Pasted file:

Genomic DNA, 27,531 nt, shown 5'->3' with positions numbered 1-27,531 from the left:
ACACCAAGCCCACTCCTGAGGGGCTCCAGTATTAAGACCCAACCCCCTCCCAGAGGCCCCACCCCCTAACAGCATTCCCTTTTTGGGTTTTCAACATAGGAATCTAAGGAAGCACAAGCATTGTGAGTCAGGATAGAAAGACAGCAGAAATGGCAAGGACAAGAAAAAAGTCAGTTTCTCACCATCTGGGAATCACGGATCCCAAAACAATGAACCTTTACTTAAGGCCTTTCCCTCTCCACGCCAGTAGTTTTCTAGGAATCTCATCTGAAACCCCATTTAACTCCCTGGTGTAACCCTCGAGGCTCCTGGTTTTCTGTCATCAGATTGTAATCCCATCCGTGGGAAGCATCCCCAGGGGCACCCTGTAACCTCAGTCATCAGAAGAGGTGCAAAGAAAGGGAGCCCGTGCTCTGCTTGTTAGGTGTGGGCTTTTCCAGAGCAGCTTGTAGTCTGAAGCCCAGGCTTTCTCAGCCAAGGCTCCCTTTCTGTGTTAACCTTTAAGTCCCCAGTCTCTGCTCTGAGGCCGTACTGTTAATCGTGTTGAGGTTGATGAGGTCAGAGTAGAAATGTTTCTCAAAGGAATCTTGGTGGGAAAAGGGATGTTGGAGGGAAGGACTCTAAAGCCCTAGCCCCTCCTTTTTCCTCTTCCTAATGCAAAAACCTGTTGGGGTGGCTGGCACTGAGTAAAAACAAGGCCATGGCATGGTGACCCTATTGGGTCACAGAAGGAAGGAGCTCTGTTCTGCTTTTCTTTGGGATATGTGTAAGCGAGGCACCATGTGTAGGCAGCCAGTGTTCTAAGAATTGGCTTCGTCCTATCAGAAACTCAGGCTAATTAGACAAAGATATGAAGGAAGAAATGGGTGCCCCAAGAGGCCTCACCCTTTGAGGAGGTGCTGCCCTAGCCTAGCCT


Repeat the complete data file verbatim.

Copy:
Genomic DNA, 27,531 nt, shown 5'->3' with positions numbered 1-27,531 from the left:
ACACCAAGCCCACTCCTGAGGGGCTCCAGTATTAAGACCCAACCCCCTCCCAGAGGCCCCACCCCCTAACAGCATTCCCTTTTTGGGTTTTCAACATAGGAATCTAAGGAAGCACAAGCATTGTGAGTCAGGATAGAAAGACAGCAGAAATGGCAAGGACAAGAAAAAAGTCAGTTTCTCACCATCTGGGAATCACGGATCCCAAAACAATGAACCTTTACTTAAGGCCTTTCCCTCTCCACGCCAGTAGTTTTCTAGGAATCTCATCTGAAACCCCATTTAACTCCCTGGTGTAACCCTCGAGGCTCCTGGTTTTCTGTCATCAGATTGTAATCCCATCCGTGGGAAGCATCCCCAGGGGCACCCTGTAACCTCAGTCATCAGAAGAGGTGCAAAGAAAGGGAGCCCGTGCTCTGCTTGTTAGGTGTGGGCTTTTCCAGAGCAGCTTGTAGTCTGAAGCCCAGGCTTTCTCAGCCAAGGCTCCCTTTCTGTGTTAACCTTTAAGTCCCCAGTCTCTGCTCTGAGGCCGTACTGTTAATCGTGTTGAGGTTGATGAGGTCAGAGTAGAAATGTTTCTCAAAGGAATCTTGGTGGGAAAAGGGATGTTGGAGGGAAGGACTCTAAAGCCCTAGCCCCTCCTTTTTCCTCTTCCTAATGCAAAAACCTGTTGGGGTGGCTGGCACTGAGTAAAAACAAGGCCATGGCATGGTGACCCTATTGGGTCACAGAAGGAAGGAGCTCTGTTCTGCTTTTCTTTGGGATATGTGTAAGCGAGGCACCATGTGTAGGCAGCCAGTGTTCTAAGAATTGGCTTCGTCCTATCAGAAACTCAGGCTAATTAGACAAAGATATGAAGGAAGAAATGGGTGCCCCAAGAGGCCTCACCCTTTGAGGAGGTGCTGCCCTAGCCTAGCCT